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Home   News   A league of their own: Why team tennis is catching on with kids

A league of their own: Why team tennis is catching on with kids

Oct 05, 2015
written by: Catherine Cameron
written by: Catherine Cameron

Last week, I had a great conversation with my colleague Richard Crowell, Director of Community Tennis at Tennis Canada. Not very familiar with the concept of tennis leagues or teams, he brought me up to speed on this model of learning the game, and most importantly, how well it’s being received by Canadian children and youth.

“Team tennis has really gained momentum in the last couple of years,” says Crowell, and now that I understand the model better, it’s easy to see why. For starters, kids love it. Why? Because it’s more FUN! Right from the get-go, participants have the opportunity to practice and play as part of a team (yes, beginners too). They can join with a friend, they develop as a team, and the practice portion of each day provides participants, whether beginner or experienced, with tips to help them improve their game while learning work ethic, communication skills, self-discipline, and perseverance… all valuable life skills, wouldn’t you agree?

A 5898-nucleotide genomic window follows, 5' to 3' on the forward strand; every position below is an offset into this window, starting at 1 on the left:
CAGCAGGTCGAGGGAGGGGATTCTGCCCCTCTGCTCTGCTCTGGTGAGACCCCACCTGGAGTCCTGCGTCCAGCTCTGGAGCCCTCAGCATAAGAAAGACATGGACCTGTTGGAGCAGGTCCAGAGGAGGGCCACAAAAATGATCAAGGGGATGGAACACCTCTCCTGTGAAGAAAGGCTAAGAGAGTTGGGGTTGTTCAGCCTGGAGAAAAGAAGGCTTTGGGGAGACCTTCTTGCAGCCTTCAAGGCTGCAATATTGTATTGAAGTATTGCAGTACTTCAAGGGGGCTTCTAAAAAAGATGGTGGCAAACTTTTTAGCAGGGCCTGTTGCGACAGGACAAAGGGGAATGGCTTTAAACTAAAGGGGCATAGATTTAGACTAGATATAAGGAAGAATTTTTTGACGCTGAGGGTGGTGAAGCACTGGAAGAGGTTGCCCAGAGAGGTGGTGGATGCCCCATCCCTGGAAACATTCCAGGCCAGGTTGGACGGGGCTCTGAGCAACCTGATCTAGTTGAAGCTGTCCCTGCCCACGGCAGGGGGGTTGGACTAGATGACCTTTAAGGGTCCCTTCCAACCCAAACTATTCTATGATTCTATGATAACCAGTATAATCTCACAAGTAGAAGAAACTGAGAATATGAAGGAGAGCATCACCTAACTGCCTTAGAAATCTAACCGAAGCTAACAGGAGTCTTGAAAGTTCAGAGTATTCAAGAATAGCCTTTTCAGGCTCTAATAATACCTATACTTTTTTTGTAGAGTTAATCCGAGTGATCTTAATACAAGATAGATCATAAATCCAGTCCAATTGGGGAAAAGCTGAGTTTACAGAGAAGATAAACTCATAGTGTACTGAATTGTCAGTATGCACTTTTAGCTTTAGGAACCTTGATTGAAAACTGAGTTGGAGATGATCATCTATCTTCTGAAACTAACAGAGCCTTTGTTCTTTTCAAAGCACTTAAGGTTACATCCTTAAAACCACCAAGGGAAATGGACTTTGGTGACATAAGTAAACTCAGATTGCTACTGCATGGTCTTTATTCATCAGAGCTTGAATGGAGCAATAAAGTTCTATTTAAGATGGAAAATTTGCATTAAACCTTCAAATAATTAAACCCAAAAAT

Research tells us kids prefer learning and developing with this method over the traditional approach of lessons, lessons and more lessons – perhaps never having the opportunity to actually play the game for real. In fact, since chatting with Richard, I’ve been thinking about my own experience with tennis as a child and teen: lesson after lesson to learn and improve strokes; hours of skills and drills at camp; and lots of hitting with others, but never any real competition. This old-school model of teaching tennis never taught me the rules, and kept me wondering if or when I’d ever be ‘good enough,’ to play for real. Feeling I wasn’t making progress, I left the game for almost 20 years before returning to it when my youngest daughter began to play.

Essentially, youth leagues and team programs offer a refreshing alternative to the traditional approach of learning the game. They provide participants with the opportunity to be social; to combine practice and play; to focus on skill development through match play, to mentor one another; and to have fun while learning. I love that you might have both new and more experienced players on a team (a perfect opportunity for mentorship) and that every player’s efforts and points count towards the team’s overall performance and score.

To find out about leagues or teams in your community, or for tips on starting one, contact your provincial tennis association.